If you're anything like me, you probably watched more NBA basketball yesterday than you have for the entirety of the regular season thus far.  There's something about the Christmas Day showcase that makes it the unofficial start of the regular season, at least in the consciousness of a sizable swath of sports fans.

So for me, this was the first time to really check out ESPN's revamped NBA studio crew.  ESPN & ABC had all five NBA games yesterday and the crew was on the air from noon past midnight.  Last year, the foursome was fearful for anyone who decided to tune in for much of the year.  ESPN went with an experimental hostless format with Mike Wilbon, Chris Broussard, Jon Barry, and Magic Johnson.  The results weren't pretty.

Before this season began, ESPN rebooted.  Out went Barry and Broussard and in came online king Bill Simmons and rising ESPN star Jalen Rose.  While still not yet on the same playing field as Turner, the results were much improved.

Even though half of the studio has been changed, you can already tell the chemistry on set is miles beyond what it was last year.  Surprisingly, the man with the least TV experience is the key cog.  There were plenty of questions about Bill Simmons as a consistent television personality, but he's appeared much more comfortable in front of the cameras since those first guest hosting spots on PTI when he looked as frightened as a paternity test participant on Maury.  

With this group, Simmons can do what he does best – talk basketball.  And even without a concrete "host" as yet, everything flows more naturally out of the conversation created by Simmons and Rose.  Simmons even drew a couple interesting comments out of Magic Johnson!  That's how you know these changes have worked, and people are noticing.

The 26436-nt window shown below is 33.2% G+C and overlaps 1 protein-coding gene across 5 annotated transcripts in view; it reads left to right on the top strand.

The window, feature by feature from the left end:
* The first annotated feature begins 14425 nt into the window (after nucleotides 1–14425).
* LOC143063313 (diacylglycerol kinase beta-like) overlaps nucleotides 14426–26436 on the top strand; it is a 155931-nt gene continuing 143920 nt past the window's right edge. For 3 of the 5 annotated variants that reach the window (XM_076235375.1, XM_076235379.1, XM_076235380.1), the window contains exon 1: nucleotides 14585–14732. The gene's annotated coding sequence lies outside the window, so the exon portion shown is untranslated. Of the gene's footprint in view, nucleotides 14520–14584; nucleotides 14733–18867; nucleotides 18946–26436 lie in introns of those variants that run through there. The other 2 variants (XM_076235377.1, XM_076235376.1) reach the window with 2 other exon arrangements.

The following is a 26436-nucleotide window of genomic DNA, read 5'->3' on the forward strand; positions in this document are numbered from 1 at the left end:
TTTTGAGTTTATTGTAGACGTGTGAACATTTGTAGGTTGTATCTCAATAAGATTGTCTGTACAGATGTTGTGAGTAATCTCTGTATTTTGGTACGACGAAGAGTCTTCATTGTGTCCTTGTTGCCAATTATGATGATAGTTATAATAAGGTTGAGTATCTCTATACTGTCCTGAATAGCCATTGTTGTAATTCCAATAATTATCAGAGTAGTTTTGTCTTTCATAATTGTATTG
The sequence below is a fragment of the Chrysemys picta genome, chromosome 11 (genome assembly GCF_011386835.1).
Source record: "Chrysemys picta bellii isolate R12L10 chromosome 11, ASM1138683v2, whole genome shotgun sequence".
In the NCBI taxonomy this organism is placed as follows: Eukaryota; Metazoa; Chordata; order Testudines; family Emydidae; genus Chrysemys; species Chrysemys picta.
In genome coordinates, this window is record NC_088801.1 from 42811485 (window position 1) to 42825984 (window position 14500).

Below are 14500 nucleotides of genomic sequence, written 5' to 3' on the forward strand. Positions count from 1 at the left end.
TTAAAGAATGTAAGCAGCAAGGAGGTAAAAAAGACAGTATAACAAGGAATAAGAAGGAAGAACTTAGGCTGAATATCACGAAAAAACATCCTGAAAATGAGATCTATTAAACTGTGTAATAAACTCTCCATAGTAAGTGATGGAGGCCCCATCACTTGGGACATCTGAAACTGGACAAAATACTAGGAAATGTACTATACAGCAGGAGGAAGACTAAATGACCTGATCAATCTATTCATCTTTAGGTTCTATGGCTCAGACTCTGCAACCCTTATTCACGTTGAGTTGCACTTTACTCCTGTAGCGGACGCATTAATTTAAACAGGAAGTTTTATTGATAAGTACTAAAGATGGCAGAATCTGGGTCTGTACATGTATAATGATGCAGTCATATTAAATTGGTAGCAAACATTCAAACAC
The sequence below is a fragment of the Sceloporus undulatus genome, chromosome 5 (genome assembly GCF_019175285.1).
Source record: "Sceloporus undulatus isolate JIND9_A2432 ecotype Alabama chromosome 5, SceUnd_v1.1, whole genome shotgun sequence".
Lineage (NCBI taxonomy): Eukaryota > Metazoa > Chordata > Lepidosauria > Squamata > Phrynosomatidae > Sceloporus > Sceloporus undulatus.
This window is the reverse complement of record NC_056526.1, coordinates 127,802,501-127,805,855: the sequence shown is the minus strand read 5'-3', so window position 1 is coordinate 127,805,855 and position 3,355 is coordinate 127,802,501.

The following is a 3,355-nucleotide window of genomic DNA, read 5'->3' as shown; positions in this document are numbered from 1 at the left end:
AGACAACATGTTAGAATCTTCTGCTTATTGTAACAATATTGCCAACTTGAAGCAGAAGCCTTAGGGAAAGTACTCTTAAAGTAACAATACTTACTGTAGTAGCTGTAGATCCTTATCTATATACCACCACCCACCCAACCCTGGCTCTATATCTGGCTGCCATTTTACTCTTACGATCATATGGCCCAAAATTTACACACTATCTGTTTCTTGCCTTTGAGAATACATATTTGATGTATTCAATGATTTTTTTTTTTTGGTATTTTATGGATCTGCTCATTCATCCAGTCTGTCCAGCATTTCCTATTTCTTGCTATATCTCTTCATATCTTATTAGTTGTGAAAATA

Now is this foursome perfect?  Of course not.  Jalen Rose has turned into one of ESPN's most reliable options as an analyst, but he shouldn't be the one leading the group in and out of breaks and serving as de facto host – it should be Mike Wilbon.  Rose's cadence can make those transitions awkward at times and there's still a few times when the flow of the show stops.  There really is no reason for the PTI co-host to not serve as the point guard for the NBA studio crew, but hopefully that's an adjustment that comes down the road.  There's also still too much reverence for "Earvin" but at least it's a bit more stomachable this year.  That, or I've just grown numb to it at this point.

On the whole though, the positive signs of growth are there for ESPN in Year 2 of their commitment to building an NBA studio brand that could rival Inside the NBA.  Give the network credit for acknowledging the original lineup wasn't working and being willing to make the necessary changes to get it right.  It should give hope to the people at Fox who are looking at the same difficult questions after a tough debut year for Erin Andrews and their college football studio show.  With the right modifications and corrections, a quick turnaround can be made.